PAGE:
And that’s about the jist of it. Overall I think TESO sounds like a great MMORPG with lots of appeal for MMORPG fans. But as an Elders Scrolls game, I’m less than pleased with it. When the announcement was first made I had visions of this being a more accessible and fantasy themed Eve Online style MMO and I thought I was going to be sucked into an incredible Elder Scrolls experience for the first time with other people. Instead it seems like a fairly generic but modern MMO, set in Tamriel/Nirn without a lot of the “hugeness” I’ve come to expect and love about the Elder Scrolls series. I encourage you all to go read the latest Game Informer issue and make your opinions of The Elder Scrolls Online. And please let me know your own thoughts as either an Elder Scrolls fan or an MMORPG fan.

Eoghan O’Donovan


Learning from Games

The world seems to have woken up to the world of gaming only recently. The success of the iPhone/iPad and Angry Birds/FarmVille has set the wheels turning in everyone’s brain. How can I make the most of this new trend? How can I get my share of the games profits? I feel like a lot of companies and people are treating the games industry as just the latest hot thing to try and exploit. Don’t get me wrong, I think there is a huge amount of room for games to excel across many different sectors including Internet based businesses and even Education, but I worry that people are approaching it in the wrong way.

I attended The Dublin Web Summit a few months ago, representing Open Emotion Studios with Paddy Murphy, and we were the only game studio in the room with a stand. But the amazing thing was the amount of attention we got just because of that! We had at least five different companies, if not more, approach us for ideas on how to “gamify” their product. “Gamification”, as far as I understand it, is the idea of using game mechanics to make your product or service more appealing. Points, achievements etc. There are many different levels of “Gamification” obviously, but that’s the basic idea. While it’s great to see a move in this direction, I think there is a huge amount of untapped potential that non-gaming businesses fail to see yet.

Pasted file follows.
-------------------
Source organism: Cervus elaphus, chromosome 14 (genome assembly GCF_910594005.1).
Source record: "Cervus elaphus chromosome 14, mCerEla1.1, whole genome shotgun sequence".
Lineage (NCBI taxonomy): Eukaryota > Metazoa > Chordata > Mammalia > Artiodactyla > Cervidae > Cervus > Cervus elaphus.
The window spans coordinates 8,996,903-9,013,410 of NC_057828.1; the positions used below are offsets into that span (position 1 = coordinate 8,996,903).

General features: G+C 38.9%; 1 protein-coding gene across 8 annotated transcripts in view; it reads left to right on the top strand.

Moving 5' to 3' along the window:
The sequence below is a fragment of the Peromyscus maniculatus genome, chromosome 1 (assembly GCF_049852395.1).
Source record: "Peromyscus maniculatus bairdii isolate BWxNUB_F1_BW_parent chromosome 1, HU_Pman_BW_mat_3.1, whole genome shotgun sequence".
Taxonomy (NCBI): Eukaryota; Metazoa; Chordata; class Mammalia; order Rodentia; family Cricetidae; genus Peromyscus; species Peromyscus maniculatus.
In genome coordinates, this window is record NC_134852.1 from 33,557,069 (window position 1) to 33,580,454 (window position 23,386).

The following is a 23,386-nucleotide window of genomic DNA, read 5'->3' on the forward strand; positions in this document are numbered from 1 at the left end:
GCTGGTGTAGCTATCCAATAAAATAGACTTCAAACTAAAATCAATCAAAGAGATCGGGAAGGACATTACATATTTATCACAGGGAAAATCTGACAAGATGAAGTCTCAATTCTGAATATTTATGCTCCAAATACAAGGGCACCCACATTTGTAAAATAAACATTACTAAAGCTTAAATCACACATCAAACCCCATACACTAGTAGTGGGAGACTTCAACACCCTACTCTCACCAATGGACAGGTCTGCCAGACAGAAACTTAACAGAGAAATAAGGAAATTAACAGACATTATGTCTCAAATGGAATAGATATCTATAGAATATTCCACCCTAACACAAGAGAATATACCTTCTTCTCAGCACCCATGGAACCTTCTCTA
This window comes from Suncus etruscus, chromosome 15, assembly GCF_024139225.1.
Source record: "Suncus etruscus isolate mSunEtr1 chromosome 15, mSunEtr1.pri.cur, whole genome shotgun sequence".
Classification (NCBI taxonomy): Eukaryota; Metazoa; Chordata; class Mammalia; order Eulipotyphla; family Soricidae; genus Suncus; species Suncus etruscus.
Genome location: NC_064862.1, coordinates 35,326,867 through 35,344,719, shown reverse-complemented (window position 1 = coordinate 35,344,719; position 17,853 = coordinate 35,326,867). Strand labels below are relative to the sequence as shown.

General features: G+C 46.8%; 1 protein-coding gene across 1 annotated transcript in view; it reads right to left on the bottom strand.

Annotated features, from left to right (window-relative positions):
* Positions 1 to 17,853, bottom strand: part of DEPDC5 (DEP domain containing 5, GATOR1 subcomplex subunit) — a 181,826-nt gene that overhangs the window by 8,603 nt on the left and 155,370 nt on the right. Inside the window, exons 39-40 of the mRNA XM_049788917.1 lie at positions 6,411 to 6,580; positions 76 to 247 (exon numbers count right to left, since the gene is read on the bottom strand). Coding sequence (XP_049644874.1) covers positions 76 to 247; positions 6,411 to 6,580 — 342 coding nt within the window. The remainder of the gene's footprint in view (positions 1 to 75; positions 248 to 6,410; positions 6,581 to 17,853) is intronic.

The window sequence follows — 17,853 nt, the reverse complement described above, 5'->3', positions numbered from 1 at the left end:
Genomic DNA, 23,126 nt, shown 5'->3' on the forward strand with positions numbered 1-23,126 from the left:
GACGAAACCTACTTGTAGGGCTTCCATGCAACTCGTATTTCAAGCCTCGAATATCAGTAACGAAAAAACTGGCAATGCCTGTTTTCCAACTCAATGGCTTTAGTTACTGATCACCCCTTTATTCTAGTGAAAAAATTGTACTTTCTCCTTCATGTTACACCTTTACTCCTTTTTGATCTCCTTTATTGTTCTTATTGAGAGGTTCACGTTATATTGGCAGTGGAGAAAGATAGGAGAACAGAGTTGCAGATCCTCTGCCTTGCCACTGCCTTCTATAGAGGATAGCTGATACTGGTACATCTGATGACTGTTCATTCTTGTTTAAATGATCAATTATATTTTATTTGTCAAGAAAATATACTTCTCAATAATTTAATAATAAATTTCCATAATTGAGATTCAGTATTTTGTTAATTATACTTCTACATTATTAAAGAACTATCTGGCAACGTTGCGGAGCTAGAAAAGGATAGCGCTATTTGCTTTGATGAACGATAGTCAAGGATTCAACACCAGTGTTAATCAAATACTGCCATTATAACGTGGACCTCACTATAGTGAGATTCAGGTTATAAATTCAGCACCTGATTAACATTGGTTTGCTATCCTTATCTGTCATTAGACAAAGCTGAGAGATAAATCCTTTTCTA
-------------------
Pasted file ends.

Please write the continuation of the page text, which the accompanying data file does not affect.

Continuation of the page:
I want to take Education as the area to discuss in the rest of this post, as I think it’s a prime example of missed opportunity thus far. Games teach us things. At present this is not intentional, and yet they are a really effective tool for learning. Let’s take Angry Birds as a quick example first, since it has such a wide audience. If I asked an average person a seemingly complicated Applied Maths question about projectiles, asking what angle you need to launch something at in order to have it travel the furthest distance, I guarantee you that more people would be able to answer it now than 5 years ago. Many of them probably couldn’t tell you why, or would only be able to give you half an answer but Angry Birds has unintentionally taught people the answer. If you aim too high the bird will go high not far and if you aim too low you’ll hit the ground earlier. So people will aim “somewhere in the middle” to go furthest. (45 degrees is the correct answer for anyone wondering).

Games have been teaching things to people for a lot longer than Angry Birds also. When I was growing up two games I played were Age of Empires and Magic the Gathering. Age of Empires taught me more history than I learned in school, without a doubt. I learned about the Romans, the Greeks and so much Medieval history in general. And what’s more is it gave me an interest in learning more about those periods and civilisations when it came to school.

Magic the Gathering is a physical card game where you use a combination of spells and creatures to try and reduce your opponents life total from 20 to 0. Naturally enough, and this may seem small, but this greatly improved my basic arithmetic. When you’re weighing up different options, trying to decide what cards to play and when, you are constantly using arithmetic to calculate which option is best. Again there is a lot more to the game than this, but the moral of the story is, my mental arithmetic improved without me ever intentionally working at it.

This is the area I feel games and Education could truly prosper. If we start creating engaging games which from the ground up are intended to educate the users, without ever telling the user they are being educated, kids and people in general will begin to learn things without ever trying to. Most of us do not have the drive to teach ourselves, if we did then Education would be unnecessary. Games are fun, and are now more socially acceptable than ever, so let’s harness the power they have and convince parents and people everywhere how fun it can be to learn new things!

Skyrim and Amalur – A Comparison